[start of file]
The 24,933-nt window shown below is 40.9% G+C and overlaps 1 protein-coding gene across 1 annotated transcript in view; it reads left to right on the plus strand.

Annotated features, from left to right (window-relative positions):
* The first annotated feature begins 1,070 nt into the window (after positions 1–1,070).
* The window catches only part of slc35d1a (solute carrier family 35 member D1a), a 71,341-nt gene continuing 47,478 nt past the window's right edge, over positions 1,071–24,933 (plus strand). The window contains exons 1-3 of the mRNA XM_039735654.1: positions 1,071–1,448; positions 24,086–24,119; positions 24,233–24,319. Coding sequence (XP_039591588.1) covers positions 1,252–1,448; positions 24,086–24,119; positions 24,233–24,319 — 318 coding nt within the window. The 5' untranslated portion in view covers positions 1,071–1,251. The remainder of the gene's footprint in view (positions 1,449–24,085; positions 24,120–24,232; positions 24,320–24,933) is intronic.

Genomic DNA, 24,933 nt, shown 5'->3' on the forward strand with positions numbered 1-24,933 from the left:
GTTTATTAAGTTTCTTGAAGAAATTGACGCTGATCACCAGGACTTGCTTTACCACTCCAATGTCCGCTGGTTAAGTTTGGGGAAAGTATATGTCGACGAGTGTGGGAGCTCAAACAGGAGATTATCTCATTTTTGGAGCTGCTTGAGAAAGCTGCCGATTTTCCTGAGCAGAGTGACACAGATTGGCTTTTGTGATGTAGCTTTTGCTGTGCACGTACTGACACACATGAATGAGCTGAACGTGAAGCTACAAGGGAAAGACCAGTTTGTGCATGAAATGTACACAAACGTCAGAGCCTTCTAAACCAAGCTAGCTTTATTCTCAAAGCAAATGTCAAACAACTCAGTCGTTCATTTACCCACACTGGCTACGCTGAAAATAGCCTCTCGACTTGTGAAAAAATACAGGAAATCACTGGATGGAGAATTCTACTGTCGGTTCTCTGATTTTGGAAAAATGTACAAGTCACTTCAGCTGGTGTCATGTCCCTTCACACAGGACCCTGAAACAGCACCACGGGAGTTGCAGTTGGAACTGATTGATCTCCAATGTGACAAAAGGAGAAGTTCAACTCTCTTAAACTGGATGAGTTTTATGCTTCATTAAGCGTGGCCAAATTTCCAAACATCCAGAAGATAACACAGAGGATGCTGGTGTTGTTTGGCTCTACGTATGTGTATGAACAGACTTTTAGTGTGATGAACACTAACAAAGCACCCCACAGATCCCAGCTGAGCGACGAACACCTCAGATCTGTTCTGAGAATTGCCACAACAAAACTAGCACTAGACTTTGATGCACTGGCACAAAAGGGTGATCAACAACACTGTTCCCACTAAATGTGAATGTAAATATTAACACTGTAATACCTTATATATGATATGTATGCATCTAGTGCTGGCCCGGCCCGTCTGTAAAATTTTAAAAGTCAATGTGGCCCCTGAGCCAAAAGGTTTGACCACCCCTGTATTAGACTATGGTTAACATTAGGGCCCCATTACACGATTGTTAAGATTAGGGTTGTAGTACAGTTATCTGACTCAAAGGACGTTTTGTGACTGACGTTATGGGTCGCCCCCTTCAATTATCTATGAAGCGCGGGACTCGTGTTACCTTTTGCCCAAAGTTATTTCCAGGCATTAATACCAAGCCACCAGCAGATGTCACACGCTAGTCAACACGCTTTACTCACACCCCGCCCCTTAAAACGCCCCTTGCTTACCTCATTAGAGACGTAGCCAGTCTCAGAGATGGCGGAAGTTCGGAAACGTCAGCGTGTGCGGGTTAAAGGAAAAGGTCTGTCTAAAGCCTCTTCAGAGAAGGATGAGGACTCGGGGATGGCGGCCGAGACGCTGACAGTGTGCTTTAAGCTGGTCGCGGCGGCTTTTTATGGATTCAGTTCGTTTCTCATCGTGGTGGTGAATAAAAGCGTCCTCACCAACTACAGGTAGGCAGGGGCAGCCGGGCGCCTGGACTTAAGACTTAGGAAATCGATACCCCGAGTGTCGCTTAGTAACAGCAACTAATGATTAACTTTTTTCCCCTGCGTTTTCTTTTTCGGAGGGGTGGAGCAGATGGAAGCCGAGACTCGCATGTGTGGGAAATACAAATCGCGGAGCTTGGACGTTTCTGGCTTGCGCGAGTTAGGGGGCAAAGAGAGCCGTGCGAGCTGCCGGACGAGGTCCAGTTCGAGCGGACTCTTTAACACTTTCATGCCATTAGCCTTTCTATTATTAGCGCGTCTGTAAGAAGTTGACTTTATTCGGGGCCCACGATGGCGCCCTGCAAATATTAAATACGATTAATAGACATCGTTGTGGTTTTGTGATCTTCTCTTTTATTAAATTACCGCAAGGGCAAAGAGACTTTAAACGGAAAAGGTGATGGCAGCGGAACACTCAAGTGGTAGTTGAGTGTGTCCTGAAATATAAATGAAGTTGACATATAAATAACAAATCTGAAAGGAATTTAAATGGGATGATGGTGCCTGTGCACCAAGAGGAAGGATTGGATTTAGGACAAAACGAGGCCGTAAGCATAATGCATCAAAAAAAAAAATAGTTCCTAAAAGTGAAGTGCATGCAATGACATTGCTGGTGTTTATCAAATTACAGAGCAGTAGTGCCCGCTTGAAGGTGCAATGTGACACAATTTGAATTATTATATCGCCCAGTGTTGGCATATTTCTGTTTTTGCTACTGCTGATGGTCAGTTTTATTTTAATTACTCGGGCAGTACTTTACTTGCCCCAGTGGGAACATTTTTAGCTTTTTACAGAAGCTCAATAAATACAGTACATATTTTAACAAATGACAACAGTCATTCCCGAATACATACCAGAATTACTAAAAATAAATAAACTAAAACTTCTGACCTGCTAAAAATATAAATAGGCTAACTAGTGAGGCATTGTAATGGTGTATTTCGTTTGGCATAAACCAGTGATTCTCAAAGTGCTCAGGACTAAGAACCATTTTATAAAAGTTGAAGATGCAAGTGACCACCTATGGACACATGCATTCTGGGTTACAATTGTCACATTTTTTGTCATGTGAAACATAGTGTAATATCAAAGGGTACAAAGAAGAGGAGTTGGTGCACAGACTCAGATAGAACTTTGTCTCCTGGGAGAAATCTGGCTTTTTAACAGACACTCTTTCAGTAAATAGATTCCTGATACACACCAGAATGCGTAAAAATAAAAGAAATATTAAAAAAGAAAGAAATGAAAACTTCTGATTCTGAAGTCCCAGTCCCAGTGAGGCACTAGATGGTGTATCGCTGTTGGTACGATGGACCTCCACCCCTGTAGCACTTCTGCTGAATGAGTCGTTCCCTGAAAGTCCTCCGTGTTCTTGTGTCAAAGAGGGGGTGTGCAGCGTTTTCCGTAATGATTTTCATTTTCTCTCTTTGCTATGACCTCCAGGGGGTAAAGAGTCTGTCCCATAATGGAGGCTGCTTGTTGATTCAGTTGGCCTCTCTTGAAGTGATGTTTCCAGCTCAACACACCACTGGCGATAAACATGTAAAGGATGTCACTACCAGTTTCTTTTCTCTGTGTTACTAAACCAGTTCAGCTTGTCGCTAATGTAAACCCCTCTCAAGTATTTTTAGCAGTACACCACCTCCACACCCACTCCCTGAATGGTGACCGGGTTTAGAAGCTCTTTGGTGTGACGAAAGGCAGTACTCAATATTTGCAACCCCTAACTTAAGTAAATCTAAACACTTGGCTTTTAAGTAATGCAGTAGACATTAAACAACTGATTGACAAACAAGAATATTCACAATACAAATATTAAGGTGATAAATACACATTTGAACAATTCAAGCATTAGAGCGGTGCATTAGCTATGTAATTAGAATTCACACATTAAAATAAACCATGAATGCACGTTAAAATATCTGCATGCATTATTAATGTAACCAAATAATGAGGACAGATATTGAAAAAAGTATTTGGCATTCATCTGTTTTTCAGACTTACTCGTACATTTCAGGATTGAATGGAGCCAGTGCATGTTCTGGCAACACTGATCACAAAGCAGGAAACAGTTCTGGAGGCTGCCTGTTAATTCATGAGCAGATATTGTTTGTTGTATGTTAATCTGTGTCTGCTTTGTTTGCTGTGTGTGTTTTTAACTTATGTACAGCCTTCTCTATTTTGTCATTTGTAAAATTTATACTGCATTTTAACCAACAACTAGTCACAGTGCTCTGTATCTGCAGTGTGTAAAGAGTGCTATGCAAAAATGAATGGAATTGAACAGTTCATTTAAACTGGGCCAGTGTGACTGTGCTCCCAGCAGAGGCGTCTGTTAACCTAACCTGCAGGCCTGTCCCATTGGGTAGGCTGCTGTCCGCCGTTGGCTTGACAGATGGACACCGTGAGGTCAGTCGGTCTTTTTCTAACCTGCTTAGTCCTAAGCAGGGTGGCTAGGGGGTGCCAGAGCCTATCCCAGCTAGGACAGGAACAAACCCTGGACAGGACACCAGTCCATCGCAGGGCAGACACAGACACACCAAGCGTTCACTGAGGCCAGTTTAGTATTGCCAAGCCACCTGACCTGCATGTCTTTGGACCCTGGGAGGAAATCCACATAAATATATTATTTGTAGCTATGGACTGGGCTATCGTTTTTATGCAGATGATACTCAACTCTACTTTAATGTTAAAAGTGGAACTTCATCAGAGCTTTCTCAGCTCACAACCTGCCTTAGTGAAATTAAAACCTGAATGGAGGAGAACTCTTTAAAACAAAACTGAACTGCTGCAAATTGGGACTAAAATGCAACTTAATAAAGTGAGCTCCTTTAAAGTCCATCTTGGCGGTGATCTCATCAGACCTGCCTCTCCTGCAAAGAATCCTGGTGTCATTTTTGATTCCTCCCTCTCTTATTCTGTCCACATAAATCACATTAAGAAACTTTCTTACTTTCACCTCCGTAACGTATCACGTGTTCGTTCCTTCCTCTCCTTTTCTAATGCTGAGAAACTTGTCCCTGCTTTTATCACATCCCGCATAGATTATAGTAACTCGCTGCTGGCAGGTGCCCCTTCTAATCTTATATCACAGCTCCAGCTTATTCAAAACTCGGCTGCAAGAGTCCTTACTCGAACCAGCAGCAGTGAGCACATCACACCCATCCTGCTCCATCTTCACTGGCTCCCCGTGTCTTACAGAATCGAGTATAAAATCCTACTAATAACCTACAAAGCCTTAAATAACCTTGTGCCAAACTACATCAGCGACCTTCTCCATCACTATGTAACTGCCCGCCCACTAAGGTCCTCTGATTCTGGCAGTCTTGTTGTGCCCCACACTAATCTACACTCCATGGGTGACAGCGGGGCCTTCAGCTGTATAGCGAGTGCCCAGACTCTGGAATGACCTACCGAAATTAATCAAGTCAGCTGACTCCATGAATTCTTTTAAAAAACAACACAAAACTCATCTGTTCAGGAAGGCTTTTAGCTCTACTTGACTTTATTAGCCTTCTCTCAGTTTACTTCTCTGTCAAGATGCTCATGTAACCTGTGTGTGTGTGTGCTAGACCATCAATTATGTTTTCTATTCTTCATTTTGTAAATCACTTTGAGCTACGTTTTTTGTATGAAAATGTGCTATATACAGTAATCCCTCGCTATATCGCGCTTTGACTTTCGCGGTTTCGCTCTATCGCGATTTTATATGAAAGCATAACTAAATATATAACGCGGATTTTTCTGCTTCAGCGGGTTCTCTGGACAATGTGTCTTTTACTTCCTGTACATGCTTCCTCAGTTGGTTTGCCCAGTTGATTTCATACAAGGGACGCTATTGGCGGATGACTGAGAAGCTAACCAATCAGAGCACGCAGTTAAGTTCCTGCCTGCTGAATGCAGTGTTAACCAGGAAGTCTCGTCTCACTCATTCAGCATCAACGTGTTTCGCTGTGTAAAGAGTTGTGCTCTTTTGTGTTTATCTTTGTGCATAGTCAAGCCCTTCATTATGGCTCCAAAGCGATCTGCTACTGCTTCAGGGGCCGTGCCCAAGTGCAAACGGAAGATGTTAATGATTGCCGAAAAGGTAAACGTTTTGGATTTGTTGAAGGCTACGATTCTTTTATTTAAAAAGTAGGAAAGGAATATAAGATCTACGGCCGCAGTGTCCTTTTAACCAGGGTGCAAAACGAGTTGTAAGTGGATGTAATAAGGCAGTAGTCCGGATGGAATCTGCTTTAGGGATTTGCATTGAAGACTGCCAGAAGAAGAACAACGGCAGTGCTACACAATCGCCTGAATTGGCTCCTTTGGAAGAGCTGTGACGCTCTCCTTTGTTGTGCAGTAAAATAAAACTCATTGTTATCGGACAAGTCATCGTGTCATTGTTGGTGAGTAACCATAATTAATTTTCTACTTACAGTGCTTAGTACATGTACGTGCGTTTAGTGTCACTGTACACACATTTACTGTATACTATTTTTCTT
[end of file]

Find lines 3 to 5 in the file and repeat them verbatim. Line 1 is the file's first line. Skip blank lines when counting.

* The first annotated feature begins 1,070 nt into the window (after positions 1–1,070).
* The window catches only part of slc35d1a (solute carrier family 35 member D1a), a 71,341-nt gene continuing 47,478 nt past the window's right edge, over positions 1,071–24,933 (plus strand). The window contains exons 1-3 of the mRNA XM_039735654.1: positions 1,071–1,448; positions 24,086–24,119; positions 24,233–24,319. Coding sequence (XP_039591588.1) covers positions 1,252–1,448; positions 24,086–24,119; positions 24,233–24,319 — 318 coding nt within the window. The 5' untranslated portion in view covers positions 1,071–1,251. The remainder of the gene's footprint in view (positions 1,449–24,085; positions 24,120–24,232; positions 24,320–24,933) is intronic.

Genomic DNA, 24,933 nt, shown 5'->3' on the forward strand with positions numbered 1-24,933 from the left: